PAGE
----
Brussels – The European Court of Auditors (ECA) slammed EU efforts to fight budget fraud, in a critical report issued which points to a lack of information about the scale, nature and causes of the misappropriation of funding.
No complete picture
Each year, the European Union spends billions of euros to support regional infrastructure projects, farmers, research programmes and other initiatives aimed at benefiting under-resourced areas and reducing economic imbalances among member states.
Not all of that is spent in line with EU law, with the European Commission identifying 308 million euros (355 million dollars) worth of fraud in 2017, or just under 0.3 per cent of budget expenditure.
The actual figure could be a lot higher, according to the ECA, which noted that the commission figures “do not provide a complete picture” of the actual fraud level in the EU.
Robust fraud reporting system
Furthermore, suspects have been prosecuted in less than half of the identified cases of fraud, on average, the ECA noted. Between 2012 and 2016, just 15 per cent of the recommended amount of misspent money was recovered, it added.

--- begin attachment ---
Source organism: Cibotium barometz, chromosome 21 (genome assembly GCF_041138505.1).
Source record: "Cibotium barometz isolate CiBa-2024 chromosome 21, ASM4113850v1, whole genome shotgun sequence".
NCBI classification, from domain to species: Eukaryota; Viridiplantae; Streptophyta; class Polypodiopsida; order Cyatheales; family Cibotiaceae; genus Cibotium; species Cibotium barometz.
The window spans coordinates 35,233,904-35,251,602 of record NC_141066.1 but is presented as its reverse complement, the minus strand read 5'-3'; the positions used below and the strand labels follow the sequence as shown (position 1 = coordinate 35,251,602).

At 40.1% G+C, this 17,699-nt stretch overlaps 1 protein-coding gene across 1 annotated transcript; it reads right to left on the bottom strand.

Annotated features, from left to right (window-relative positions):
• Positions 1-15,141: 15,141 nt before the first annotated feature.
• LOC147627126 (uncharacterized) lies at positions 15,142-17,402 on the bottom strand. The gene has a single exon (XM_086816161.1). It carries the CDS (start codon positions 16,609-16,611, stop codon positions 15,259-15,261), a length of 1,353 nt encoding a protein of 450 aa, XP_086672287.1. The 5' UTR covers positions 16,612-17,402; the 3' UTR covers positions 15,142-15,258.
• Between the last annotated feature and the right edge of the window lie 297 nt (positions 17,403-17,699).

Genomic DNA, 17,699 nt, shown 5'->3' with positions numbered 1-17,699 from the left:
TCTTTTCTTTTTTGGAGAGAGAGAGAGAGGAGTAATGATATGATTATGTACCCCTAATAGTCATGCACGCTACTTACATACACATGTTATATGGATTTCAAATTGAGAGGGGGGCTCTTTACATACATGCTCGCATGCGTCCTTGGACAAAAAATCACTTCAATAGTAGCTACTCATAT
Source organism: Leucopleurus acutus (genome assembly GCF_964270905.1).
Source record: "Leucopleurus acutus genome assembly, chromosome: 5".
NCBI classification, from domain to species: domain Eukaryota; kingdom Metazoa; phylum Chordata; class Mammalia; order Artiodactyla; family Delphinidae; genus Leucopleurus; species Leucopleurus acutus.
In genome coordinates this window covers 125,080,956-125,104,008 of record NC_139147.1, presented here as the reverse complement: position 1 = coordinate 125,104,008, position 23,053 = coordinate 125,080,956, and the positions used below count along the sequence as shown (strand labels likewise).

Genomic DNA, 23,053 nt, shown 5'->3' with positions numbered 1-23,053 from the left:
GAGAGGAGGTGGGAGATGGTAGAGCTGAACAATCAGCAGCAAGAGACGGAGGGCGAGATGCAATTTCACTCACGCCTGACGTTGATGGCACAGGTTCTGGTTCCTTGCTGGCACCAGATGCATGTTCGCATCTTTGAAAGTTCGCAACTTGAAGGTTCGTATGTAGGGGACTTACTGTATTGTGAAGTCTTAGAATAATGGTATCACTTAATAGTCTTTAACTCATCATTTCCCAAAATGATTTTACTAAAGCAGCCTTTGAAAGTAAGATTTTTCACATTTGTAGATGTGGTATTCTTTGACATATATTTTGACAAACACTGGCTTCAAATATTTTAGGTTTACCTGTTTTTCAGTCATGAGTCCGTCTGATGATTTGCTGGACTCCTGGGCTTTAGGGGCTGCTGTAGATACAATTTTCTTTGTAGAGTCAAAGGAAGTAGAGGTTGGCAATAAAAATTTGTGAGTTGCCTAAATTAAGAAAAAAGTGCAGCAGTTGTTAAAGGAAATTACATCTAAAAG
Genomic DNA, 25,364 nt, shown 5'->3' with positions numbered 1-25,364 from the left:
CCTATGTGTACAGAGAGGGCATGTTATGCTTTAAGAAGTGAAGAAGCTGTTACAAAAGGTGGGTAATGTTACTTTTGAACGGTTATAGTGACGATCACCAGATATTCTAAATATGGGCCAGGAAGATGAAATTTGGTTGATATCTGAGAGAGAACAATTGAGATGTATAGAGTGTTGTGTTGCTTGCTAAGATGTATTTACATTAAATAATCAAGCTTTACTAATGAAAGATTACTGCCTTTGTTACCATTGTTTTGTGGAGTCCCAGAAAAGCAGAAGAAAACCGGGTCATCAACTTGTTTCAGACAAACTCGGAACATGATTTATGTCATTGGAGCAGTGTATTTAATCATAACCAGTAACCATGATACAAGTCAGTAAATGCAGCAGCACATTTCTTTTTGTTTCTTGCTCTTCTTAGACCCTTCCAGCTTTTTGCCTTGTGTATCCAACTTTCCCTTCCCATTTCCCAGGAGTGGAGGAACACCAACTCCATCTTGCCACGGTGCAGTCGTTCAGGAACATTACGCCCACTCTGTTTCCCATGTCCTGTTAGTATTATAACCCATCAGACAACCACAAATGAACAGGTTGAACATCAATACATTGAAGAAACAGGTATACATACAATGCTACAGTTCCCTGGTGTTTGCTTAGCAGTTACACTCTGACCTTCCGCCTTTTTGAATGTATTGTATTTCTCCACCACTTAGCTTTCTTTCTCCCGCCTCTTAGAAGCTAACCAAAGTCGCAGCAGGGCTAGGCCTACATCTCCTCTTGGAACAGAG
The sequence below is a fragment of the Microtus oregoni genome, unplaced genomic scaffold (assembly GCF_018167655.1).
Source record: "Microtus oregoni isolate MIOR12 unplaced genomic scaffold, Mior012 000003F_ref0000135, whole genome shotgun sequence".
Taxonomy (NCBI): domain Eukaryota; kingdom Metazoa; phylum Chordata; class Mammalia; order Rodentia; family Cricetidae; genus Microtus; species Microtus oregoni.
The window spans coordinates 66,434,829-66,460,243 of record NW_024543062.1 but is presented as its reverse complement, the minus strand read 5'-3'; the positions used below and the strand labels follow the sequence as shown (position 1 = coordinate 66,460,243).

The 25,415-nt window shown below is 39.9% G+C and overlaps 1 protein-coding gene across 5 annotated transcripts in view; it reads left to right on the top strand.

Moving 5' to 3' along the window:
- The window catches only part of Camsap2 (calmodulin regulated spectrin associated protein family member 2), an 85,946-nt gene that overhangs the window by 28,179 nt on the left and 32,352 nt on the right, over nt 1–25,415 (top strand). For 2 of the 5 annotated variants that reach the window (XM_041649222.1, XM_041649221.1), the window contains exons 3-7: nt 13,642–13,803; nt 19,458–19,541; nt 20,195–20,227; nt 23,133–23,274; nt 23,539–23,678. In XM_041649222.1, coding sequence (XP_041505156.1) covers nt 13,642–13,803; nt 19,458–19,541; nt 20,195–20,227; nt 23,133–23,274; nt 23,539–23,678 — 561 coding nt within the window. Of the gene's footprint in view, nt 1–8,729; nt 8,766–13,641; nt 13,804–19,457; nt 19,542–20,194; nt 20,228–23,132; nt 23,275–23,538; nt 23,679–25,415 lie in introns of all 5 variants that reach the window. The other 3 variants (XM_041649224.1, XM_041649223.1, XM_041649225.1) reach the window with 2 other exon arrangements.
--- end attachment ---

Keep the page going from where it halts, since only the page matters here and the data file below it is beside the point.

The report calls on the EU’s executive to establish a robust fraud reporting system, allocate a commissioner to the issue and reform its anti-fraud office, OLAF, among other things.
EU Budget Commissioner Guenther Oettinger played down the report, however.
“There is nothing really new in this report. Most areas of improvements we have already tackled, or are about to,” Oettinger wrote on Twitter, referring to the decision to set up a European Public Prosecutor’s Office by 2020, among other things.
“We have zero tolerance for fraud and corruption with EU funds,” the commissioner later noted.